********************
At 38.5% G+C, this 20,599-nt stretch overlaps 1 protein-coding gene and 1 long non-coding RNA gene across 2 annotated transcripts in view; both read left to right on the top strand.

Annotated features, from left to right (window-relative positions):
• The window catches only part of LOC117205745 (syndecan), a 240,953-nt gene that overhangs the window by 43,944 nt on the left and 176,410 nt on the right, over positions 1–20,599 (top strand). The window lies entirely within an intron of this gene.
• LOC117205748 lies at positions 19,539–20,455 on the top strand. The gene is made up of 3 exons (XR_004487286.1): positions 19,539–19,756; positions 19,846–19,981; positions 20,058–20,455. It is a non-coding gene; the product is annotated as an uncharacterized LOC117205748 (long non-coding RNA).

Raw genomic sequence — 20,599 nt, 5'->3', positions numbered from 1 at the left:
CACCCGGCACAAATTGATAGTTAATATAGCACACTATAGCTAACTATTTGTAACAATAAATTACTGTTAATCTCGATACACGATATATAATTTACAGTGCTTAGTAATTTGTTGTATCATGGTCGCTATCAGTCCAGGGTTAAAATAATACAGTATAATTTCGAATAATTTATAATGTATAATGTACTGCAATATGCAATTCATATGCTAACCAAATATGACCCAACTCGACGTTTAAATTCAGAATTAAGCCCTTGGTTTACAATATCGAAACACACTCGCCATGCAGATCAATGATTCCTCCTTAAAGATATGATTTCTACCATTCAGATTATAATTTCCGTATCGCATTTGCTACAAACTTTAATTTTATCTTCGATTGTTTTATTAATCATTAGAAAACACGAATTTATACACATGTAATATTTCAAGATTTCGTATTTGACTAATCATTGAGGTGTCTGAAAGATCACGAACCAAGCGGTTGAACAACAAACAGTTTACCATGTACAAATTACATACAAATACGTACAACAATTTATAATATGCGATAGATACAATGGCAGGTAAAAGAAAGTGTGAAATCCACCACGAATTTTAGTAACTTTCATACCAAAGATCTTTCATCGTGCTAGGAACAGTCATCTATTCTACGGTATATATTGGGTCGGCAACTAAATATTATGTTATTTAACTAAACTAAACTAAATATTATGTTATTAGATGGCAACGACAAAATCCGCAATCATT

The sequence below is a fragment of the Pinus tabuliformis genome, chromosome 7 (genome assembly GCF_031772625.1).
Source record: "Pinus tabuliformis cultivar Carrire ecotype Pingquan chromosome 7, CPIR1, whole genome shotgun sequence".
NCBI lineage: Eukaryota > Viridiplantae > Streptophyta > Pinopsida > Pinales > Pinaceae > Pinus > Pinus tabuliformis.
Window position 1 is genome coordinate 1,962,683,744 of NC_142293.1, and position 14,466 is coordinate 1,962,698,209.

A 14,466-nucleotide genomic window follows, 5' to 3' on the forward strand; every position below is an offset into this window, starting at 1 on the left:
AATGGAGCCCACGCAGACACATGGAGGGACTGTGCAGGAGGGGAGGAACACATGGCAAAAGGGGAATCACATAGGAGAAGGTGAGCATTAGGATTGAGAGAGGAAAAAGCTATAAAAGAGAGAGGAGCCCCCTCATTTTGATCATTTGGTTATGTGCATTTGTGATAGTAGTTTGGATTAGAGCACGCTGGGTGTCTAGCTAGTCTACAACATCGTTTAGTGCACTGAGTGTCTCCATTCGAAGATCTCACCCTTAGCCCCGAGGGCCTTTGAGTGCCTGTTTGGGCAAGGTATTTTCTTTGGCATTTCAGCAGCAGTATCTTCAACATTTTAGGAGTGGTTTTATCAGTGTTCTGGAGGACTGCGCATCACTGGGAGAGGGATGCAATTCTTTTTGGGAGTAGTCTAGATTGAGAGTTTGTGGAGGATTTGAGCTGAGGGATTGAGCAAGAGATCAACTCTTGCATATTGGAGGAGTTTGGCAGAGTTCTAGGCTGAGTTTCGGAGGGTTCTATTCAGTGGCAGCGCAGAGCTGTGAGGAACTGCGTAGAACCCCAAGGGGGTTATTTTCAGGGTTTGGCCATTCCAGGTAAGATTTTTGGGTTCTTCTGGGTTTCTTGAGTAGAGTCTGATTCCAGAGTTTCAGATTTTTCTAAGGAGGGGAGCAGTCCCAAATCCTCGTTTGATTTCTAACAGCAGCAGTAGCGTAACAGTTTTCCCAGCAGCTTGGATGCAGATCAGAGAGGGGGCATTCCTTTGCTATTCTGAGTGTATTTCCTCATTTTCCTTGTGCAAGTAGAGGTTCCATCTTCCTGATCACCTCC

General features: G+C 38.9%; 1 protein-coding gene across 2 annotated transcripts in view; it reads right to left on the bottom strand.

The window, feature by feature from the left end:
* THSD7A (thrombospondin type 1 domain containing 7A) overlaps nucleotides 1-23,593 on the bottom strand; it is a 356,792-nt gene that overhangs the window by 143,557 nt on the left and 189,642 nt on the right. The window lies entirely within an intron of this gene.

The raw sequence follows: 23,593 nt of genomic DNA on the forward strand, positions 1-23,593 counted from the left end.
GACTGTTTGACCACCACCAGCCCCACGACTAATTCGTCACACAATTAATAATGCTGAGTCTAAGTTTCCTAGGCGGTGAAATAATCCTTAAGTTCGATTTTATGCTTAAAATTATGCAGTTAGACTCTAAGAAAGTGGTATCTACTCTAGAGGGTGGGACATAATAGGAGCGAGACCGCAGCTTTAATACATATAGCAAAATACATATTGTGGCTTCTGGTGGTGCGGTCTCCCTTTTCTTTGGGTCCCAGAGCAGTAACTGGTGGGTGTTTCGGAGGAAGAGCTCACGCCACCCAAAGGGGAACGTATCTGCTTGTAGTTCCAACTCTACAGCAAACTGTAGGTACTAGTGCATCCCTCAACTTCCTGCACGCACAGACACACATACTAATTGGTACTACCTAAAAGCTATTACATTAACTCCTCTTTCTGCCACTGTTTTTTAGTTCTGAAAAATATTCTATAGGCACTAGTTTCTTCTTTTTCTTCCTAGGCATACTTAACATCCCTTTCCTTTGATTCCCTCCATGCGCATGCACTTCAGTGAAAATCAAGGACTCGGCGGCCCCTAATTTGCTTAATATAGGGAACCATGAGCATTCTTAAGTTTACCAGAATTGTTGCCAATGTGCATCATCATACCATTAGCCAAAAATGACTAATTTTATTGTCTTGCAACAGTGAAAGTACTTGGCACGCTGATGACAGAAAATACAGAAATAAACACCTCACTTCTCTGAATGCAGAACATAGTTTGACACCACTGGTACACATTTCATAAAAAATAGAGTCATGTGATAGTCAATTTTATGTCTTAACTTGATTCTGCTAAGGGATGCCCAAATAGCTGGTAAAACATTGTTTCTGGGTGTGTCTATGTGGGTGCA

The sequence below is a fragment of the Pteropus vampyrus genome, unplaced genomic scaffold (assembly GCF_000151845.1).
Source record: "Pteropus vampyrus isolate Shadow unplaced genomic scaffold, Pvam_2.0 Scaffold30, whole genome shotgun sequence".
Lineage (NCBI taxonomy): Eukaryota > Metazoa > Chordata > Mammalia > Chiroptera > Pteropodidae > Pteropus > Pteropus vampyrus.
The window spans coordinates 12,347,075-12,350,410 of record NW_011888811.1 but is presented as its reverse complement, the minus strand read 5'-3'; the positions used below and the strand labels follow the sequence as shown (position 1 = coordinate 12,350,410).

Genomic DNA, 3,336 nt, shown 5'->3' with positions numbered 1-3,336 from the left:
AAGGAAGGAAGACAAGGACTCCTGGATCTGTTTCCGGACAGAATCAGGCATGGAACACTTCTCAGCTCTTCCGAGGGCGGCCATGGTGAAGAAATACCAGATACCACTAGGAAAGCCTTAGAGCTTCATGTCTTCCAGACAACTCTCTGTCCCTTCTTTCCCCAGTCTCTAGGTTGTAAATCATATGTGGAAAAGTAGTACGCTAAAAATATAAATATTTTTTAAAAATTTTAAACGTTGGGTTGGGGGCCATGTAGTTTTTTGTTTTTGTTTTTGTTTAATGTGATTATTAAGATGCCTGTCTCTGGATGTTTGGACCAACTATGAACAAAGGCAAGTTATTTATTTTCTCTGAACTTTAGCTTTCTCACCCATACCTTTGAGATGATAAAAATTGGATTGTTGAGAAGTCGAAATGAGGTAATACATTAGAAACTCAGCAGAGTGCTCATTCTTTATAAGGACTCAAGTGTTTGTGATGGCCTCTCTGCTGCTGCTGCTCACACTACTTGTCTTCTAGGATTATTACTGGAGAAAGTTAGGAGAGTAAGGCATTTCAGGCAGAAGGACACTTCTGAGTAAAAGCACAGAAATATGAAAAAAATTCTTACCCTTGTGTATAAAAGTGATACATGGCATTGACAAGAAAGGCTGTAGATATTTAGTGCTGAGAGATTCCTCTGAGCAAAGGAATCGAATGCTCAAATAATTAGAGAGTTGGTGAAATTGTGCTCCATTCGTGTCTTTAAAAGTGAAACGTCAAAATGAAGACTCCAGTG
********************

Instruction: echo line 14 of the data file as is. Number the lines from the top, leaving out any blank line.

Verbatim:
The window, feature by feature from the left end: